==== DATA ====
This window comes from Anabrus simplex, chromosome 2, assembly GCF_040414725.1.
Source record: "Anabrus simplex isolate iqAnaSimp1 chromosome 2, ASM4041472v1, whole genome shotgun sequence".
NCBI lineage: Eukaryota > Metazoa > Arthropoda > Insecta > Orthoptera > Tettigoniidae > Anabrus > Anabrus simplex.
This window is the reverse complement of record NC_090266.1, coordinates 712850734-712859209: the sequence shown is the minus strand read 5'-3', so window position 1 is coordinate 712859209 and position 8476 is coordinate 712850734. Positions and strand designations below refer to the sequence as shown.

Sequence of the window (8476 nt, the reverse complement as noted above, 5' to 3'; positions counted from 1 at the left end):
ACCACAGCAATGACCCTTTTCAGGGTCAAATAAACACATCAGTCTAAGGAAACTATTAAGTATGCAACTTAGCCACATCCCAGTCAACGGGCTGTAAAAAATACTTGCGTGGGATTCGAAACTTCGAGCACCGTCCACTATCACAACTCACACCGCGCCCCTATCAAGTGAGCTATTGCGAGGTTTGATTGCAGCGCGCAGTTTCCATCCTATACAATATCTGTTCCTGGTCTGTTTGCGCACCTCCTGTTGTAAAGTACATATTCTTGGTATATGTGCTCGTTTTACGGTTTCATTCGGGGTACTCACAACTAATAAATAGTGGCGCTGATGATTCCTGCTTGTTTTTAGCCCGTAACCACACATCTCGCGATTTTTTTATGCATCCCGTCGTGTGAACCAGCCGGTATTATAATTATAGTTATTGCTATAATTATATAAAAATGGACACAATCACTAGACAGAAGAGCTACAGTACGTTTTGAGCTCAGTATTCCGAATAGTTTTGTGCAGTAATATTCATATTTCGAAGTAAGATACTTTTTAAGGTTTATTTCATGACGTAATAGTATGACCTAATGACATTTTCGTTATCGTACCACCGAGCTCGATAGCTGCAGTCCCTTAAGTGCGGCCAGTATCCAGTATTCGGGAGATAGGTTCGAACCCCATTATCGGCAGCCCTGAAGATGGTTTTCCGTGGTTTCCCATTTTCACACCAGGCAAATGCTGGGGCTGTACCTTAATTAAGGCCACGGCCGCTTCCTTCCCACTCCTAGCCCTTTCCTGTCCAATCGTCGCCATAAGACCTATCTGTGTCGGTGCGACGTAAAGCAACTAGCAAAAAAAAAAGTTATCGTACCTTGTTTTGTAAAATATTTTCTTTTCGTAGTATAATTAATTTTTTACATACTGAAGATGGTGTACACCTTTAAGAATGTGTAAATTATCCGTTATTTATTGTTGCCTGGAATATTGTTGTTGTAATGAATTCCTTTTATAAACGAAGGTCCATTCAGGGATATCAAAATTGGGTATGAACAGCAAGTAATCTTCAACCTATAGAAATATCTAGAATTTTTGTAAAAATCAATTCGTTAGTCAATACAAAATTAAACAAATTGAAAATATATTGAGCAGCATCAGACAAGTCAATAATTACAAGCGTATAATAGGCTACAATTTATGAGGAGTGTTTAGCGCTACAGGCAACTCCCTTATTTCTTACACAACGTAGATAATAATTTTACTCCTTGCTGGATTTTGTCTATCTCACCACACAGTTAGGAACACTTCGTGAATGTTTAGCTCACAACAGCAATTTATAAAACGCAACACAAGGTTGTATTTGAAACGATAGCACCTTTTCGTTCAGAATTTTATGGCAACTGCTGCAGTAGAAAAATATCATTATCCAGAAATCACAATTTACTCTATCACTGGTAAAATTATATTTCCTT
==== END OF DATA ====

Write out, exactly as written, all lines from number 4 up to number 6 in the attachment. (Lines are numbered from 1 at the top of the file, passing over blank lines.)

This window is the reverse complement of record NC_090266.1, coordinates 712850734-712859209: the sequence shown is the minus strand read 5'-3', so window position 1 is coordinate 712859209 and position 8476 is coordinate 712850734. Positions and strand designations below refer to the sequence as shown.

Sequence of the window (8476 nt, the reverse complement as noted above, 5' to 3'; positions counted from 1 at the left end):
ACCACAGCAATGACCCTTTTCAGGGTCAAATAAACACATCAGTCTAAGGAAACTATTAAGTATGCAACTTAGCCACATCCCAGTCAACGGGCTGTAAAAAATACTTGCGTGGGATTCGAAACTTCGAGCACCGTCCACTATCACAACTCACACCGCGCCCCTATCAAGTGAGCTATTGCGAGGTTTGATTGCAGCGCGCAGTTTCCATCCTATACAATATCTGTTCCTGGTCTGTTTGCGCACCTCCTGTTGTAAAGTACATATTCTTGGTATATGTGCTCGTTTTACGGTTTCATTCGGGGTACTCACAACTAATAAATAGTGGCGCTGATGATTCCTGCTTGTTTTTAGCCCGTAACCACACATCTCGCGATTTTTTTATGCATCCCGTCGTGTGAACCAGCCGGTATTATAATTATAGTTATTGCTATAATTATATAAAAATGGACACAATCACTAGACAGAAGAGCTACAGTACGTTTTGAGCTCAGTATTCCGAATAGTTTTGTGCAGTAATATTCATATTTCGAAGTAAGATACTTTTTAAGGTTTATTTCATGACGTAATAGTATGACCTAATGACATTTTCGTTATCGTACCACCGAGCTCGATAGCTGCAGTCCCTTAAGTGCGGCCAGTATCCAGTATTCGGGAGATAGGTTCGAACCCCATTATCGGCAGCCCTGAAGATGGTTTTCCGTGGTTTCCCATTTTCACACCAGGCAAATGCTGGGGCTGTACCTTAATTAAGGCCACGGCCGCTTCCTTCCCACTCCTAGCCCTTTCCTGTCCAATCGTCGCCATAAGACCTATCTGTGTCGGTGCGACGTAAAGCAACTAGCAAAAAAAAAAGTTATCGTACCTTGTTTTGTAAAATATTTTCTTTTCGTAGTATAATTAATTTTTTACATACTGAAGATGGTGTACACCTTTAAGAATGTGTAAATTATCCGTTATTTATTGTTGCCTGGAATATTGTTGTTGTAATGAATTCCTTTTATAAACGAAGGTCCATTCAGGGATATCAAAATTGGGTATGAACAGCAAGTAATCTTCAACCTATAGAAATATCTAGAATTTTTGTAAAAATCAATTCGTTAGTCAATACAAAATTAAACAAATTGAAAATATATTGAGCAGCATCAGACAAGTCAATAATTACAAGCGTATAATAGGCTACAATTTATGAGGAGTGTTTAGCGCTACAGGCAACTCCCTTATTTCTTACACAACGTAGATAATAATTTTACTCCTTGCTGGATTTTGTCTATCTCACCACACAGTTAGGAACACTTCGTGAATGTTTAGCTCACAACAGCAATTTATAAAACGCAACACAAGGTTGTATTTGAAACGATAGCACCTTTTCGTTCAGAATTTTATGGCAACTGCTGCAGTAGAAAAATATCATTATCCAGAAATCACAATTTACTCTATCACTGGTAAAATTATATTTCCTT